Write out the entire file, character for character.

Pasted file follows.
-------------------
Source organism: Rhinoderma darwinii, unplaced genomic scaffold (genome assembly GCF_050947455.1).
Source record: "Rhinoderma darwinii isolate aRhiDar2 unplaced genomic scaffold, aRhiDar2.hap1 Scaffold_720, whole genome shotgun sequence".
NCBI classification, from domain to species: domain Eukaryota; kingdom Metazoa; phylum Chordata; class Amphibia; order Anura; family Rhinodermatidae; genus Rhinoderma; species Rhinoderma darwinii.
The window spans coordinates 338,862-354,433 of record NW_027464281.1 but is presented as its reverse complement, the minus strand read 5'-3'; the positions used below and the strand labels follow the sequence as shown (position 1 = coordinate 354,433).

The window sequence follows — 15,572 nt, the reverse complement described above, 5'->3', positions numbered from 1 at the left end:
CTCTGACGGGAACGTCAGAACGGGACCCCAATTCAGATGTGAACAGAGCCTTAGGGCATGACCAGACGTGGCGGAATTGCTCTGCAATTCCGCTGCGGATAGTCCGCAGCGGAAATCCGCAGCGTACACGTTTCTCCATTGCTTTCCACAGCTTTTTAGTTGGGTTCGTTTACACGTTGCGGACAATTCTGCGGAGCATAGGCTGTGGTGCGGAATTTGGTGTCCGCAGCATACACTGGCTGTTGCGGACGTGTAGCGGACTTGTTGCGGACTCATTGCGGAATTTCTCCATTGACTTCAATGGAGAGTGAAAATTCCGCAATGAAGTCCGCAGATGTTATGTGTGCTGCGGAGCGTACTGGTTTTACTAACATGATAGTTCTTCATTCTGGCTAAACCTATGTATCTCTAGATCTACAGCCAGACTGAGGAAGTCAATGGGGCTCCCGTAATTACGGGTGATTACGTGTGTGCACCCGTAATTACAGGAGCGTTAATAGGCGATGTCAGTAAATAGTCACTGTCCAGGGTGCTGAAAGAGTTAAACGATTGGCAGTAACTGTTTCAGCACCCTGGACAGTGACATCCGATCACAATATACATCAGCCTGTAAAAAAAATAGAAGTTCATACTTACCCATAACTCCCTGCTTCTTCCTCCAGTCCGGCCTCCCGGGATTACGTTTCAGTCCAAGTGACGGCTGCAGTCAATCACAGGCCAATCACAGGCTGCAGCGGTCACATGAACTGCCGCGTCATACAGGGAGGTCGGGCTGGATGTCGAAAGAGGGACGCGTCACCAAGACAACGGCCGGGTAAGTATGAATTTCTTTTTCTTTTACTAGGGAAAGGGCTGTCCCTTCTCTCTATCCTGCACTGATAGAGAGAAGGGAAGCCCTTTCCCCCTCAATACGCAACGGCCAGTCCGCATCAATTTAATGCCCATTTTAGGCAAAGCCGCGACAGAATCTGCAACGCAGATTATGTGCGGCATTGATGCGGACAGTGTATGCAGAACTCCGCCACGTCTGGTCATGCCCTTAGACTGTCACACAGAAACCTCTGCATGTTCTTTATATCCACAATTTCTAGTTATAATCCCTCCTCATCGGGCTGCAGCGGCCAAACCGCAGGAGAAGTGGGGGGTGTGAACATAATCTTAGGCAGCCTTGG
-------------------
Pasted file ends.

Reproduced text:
Source organism: Rhinoderma darwinii, unplaced genomic scaffold (genome assembly GCF_050947455.1).
Source record: "Rhinoderma darwinii isolate aRhiDar2 unplaced genomic scaffold, aRhiDar2.hap1 Scaffold_720, whole genome shotgun sequence".
NCBI classification, from domain to species: domain Eukaryota; kingdom Metazoa; phylum Chordata; class Amphibia; order Anura; family Rhinodermatidae; genus Rhinoderma; species Rhinoderma darwinii.
The window spans coordinates 338,862-354,433 of record NW_027464281.1 but is presented as its reverse complement, the minus strand read 5'-3'; the positions used below and the strand labels follow the sequence as shown (position 1 = coordinate 354,433).

The window sequence follows — 15,572 nt, the reverse complement described above, 5'->3', positions numbered from 1 at the left end:
CTCTGACGGGAACGTCAGAACGGGACCCCAATTCAGATGTGAACAGAGCCTTAGGGCATGACCAGACGTGGCGGAATTGCTCTGCAATTCCGCTGCGGATAGTCCGCAGCGGAAATCCGCAGCGTACACGTTTCTCCATTGCTTTCCACAGCTTTTTAGTTGGGTTCGTTTACACGTTGCGGACAATTCTGCGGAGCATAGGCTGTGGTGCGGAATTTGGTGTCCGCAGCATACACTGGCTGTTGCGGACGTGTAGCGGACTTGTTGCGGACTCATTGCGGAATTTCTCCATTGACTTCAATGGAGAGTGAAAATTCCGCAATGAAGTCCGCAGATGTTATGTGTGCTGCGGAGCGTACTGGTTTTACTAACATGATAGTTCTTCATTCTGGCTAAACCTATGTATCTCTAGATCTACAGCCAGACTGAGGAAGTCAATGGGGCTCCCGTAATTACGGGTGATTACGTGTGTGCACCCGTAATTACAGGAGCGTTAATAGGCGATGTCAGTAAATAGTCACTGTCCAGGGTGCTGAAAGAGTTAAACGATTGGCAGTAACTGTTTCAGCACCCTGGACAGTGACATCCGATCACAATATACATCAGCCTGTAAAAAAAATAGAAGTTCATACTTACCCATAACTCCCTGCTTCTTCCTCCAGTCCGGCCTCCCGGGATTACGTTTCAGTCCAAGTGACGGCTGCAGTCAATCACAGGCCAATCACAGGCTGCAGCGGTCACATGAACTGCCGCGTCATACAGGGAGGTCGGGCTGGATGTCGAAAGAGGGACGCGTCACCAAGACAACGGCCGGGTAAGTATGAATTTCTTTTTCTTTTACTAGGGAAAGGGCTGTCCCTTCTCTCTATCCTGCACTGATAGAGAGAAGGGAAGCCCTTTCCCCCTCAATACGCAACGGCCAGTCCGCATCAATTTAATGCCCATTTTAGGCAAAGCCGCGACAGAATCTGCAACGCAGATTATGTGCGGCATTGATGCGGACAGTGTATGCAGAACTCCGCCACGTCTGGTCATGCCCTTAGACTGTCACACAGAAACCTCTGCATGTTCTTTATATCCACAATTTCTAGTTATAATCCCTCCTCATCGGGCTGCAGCGGCCAAACCGCAGGAGAAGTGGGGGGTGTGAACATAATCTTAGGCAGCCTTGG